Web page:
Teams sank to their withers in bottomless bogs.
Steep hills, sharp cliffs, dark forests around,
The road lay in shadow. No movement, no sound.
There were deep frozen ruts when winter began
And cold that could freeze dumb creature or man.
Small wonder that folks bound for Winona Mine
Jammed that first train on the Copper Range line.
Appeared in the August 1964, Volume 4 Number 7 Issue.
Enlarged Twin Lakes State Park Dedicated
More than 7,000 persons attended the dedication of the Twin Lakes State Park into the Michigan Park system. Highlighting the ceremony, held at the park in mid-July, was the presentation of a deed for 150 acres of CR land for the enlargement of the park and a brief history of the Twin Lakes recreational area by CR Vice President William P. Nicholls.
The original 22-acre site was given by CR to Houghton County in February, 1928, with the provision in the deed that "the premises shall be used as a public park and playground and for no other purposes whatsoever". Several years ago, however, increased use of the facility brought the realization that fuller use could be made of the park if it were incorporated into the state park system.
Negotiations between Copper Range and the Michigan State Conservation Department led to an exchange agreement whereby CR deeded 150 acres of land adjoining the smaller site to the state for use as a public park. The actual presentation was made by Mr. Nicholls in behalf of CR President, Dr. James Boyd to Glenn Gregg, Michigan Conservation Department Regional Manager, at the dedication ceremony.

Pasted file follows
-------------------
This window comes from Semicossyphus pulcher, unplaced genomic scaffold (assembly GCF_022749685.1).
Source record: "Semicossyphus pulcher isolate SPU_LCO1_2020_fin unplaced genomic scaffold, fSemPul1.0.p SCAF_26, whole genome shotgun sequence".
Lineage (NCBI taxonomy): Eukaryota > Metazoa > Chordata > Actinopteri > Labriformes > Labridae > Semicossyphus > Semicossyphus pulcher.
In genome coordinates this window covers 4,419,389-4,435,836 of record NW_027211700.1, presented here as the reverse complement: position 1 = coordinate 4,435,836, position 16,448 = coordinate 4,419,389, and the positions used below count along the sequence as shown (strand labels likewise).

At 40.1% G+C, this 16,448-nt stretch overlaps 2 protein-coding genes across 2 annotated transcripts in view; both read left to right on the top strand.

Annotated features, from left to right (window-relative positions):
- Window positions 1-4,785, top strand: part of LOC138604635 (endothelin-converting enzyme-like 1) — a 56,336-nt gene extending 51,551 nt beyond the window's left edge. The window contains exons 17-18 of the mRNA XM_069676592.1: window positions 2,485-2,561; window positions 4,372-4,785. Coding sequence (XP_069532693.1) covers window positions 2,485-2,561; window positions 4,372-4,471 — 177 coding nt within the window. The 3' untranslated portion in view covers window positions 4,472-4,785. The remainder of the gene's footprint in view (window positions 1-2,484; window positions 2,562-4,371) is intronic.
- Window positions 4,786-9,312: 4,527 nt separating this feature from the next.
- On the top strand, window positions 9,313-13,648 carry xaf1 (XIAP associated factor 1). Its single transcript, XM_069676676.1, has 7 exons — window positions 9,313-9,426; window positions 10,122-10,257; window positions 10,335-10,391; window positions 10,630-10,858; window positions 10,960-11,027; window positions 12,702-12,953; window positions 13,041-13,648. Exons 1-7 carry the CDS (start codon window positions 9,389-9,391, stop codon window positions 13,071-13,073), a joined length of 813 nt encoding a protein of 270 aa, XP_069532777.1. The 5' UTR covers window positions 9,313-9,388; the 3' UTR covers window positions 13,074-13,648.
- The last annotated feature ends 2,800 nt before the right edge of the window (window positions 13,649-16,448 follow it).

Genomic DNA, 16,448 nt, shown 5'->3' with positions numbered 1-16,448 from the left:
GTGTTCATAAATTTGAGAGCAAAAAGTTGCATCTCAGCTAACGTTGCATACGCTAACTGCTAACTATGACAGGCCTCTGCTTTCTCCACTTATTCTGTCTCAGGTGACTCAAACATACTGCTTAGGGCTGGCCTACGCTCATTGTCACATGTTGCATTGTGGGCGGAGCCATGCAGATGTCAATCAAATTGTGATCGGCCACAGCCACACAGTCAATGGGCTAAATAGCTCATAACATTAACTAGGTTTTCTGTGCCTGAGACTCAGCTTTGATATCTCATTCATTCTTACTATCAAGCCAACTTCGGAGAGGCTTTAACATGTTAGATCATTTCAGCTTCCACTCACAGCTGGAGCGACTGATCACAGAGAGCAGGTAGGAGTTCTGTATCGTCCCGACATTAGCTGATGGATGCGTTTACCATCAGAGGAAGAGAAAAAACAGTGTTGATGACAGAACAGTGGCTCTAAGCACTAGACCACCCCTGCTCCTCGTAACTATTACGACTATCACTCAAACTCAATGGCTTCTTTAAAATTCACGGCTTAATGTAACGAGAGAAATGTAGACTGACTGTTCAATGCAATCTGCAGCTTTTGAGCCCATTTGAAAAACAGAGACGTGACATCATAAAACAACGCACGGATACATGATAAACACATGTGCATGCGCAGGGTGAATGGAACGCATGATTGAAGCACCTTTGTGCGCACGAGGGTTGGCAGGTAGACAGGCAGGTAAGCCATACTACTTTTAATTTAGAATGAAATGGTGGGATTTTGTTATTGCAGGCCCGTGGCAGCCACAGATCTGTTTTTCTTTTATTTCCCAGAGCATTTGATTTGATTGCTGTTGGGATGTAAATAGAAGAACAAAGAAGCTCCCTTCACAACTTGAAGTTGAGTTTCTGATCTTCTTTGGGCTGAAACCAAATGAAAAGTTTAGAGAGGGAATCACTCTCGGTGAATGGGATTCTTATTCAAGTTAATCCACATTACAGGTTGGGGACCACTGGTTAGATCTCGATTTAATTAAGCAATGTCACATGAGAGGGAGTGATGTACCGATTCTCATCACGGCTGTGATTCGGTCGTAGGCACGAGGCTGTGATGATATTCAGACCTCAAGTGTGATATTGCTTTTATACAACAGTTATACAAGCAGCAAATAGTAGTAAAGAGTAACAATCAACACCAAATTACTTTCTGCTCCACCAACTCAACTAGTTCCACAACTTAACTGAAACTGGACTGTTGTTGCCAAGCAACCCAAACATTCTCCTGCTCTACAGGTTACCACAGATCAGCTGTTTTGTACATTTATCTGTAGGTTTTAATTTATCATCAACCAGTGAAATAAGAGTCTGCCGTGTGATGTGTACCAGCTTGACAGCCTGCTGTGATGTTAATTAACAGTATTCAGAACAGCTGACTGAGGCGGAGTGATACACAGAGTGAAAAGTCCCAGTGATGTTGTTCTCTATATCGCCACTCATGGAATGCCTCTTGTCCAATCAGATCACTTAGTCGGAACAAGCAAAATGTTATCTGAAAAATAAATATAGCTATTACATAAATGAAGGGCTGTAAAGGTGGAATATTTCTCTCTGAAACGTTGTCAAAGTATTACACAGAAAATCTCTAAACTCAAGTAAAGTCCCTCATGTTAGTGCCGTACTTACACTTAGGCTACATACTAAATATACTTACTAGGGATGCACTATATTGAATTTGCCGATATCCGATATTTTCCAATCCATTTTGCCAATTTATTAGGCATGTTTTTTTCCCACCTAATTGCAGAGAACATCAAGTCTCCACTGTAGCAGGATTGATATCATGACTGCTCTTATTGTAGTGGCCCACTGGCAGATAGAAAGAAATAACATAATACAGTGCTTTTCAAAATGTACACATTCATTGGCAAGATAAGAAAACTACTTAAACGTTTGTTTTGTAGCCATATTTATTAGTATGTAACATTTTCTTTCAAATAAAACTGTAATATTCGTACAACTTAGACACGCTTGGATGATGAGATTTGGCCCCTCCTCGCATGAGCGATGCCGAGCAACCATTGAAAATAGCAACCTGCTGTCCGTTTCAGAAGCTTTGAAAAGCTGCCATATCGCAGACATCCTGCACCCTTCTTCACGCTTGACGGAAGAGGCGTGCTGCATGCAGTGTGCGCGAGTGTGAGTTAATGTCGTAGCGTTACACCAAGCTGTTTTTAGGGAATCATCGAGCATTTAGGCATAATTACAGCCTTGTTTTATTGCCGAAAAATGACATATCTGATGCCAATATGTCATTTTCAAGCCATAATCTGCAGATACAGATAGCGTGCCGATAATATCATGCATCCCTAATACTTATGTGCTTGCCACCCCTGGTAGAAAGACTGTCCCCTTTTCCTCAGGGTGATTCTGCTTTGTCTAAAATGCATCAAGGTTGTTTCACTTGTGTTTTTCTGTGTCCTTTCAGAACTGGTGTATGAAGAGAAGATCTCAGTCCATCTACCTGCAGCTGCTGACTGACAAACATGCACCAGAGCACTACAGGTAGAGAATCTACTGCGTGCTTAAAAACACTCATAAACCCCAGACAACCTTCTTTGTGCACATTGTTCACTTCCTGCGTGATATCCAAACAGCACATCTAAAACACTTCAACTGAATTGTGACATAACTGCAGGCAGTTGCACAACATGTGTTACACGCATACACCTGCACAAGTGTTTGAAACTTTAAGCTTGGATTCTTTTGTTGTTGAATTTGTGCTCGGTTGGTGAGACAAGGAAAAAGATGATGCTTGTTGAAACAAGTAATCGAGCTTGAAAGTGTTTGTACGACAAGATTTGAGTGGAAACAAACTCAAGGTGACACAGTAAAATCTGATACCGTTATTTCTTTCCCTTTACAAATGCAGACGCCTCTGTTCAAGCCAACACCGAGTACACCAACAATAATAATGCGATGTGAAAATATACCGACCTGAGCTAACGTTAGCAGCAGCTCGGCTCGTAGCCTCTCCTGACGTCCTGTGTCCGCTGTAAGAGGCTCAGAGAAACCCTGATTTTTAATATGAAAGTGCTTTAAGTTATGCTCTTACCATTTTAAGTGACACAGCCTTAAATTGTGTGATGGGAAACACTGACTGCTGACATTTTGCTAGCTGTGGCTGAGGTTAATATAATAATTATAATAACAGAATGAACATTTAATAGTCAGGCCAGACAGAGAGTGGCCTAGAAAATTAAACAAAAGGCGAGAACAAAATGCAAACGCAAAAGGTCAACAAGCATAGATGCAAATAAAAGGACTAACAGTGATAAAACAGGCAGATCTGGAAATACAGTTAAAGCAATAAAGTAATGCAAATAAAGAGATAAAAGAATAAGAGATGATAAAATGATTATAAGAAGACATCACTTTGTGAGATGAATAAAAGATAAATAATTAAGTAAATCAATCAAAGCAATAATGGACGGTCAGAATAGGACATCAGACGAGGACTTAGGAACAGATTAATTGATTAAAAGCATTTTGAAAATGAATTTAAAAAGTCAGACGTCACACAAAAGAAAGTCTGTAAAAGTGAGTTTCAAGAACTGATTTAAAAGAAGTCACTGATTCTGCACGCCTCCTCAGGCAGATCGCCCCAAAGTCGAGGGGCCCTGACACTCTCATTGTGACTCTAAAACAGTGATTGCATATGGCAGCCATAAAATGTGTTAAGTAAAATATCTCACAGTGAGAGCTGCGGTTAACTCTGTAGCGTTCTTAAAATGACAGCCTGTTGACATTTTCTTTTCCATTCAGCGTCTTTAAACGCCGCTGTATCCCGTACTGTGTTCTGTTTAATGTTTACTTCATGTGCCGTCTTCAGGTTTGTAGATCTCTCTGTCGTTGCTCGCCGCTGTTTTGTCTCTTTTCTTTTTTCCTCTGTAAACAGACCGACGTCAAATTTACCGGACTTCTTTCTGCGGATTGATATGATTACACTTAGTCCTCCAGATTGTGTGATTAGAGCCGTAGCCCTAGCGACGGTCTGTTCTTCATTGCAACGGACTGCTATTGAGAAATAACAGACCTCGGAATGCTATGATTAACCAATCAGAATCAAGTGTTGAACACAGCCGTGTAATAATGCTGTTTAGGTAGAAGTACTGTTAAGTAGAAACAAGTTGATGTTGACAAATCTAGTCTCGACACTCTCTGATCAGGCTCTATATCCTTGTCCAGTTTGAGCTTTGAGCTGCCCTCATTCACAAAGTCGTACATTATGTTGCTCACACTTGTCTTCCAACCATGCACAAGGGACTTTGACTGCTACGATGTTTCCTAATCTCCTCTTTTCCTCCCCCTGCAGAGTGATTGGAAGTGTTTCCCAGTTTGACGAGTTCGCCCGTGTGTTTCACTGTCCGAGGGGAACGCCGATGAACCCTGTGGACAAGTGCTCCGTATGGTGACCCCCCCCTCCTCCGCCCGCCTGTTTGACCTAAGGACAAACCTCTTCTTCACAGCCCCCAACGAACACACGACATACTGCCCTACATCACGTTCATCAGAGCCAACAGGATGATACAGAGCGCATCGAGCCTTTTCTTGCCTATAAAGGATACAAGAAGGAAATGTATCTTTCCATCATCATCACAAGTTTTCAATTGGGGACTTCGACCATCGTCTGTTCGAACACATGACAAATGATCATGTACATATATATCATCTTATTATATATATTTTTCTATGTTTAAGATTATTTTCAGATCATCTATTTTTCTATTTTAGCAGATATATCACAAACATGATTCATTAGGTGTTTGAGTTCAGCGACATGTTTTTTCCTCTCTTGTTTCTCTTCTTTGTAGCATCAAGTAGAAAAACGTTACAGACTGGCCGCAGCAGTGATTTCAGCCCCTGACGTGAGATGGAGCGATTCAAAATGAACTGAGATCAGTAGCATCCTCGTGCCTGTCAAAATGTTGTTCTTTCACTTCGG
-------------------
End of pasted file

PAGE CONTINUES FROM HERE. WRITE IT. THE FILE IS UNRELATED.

In his remarks, Mr. Nicholls stated that, "Copper Range Company has never posted its lands, and looks with favor on having its more than 300 square miles in the Upper Peninsula used for the recreation of the public."
This story appeared in the December 1967, volume 7, number 12 issue.
The end of an era
Raymond Durocher, master mechanic at Freda blows the siren at 7 a.m. Saturday, November 4, signalling the end of the shift.... the end of all shifts, ater 67 years of processing rock from Painesdale.
Seen from left are: William P. Nicholls, CR vice President; Ferris R. Dennis, chairman; Helmuth M. Steinhilb, secretary; and Clifford F. Paulson, Townshop supervisor and Village President.
Stillness settled over the Copper Range mill at Freda November 4th when it ceased operations. Built in 1900 Freda was the last to cloase of five stamp mills that had flourished in nearby lake shore towns since before the turn of the century.
Switching at Dollar Bay, this train crew, from left, consists of Ralph Hurley and Harold Eilola, trainmen; Joe LaBelle, engineman; Cy LaBissoniere, conductor; and Brad Merrill, engineman.
More to come as time permits, so check back again.......
Brought to you by the Copper Range Railroad and Copper Country Historical Homepage and Pasty.com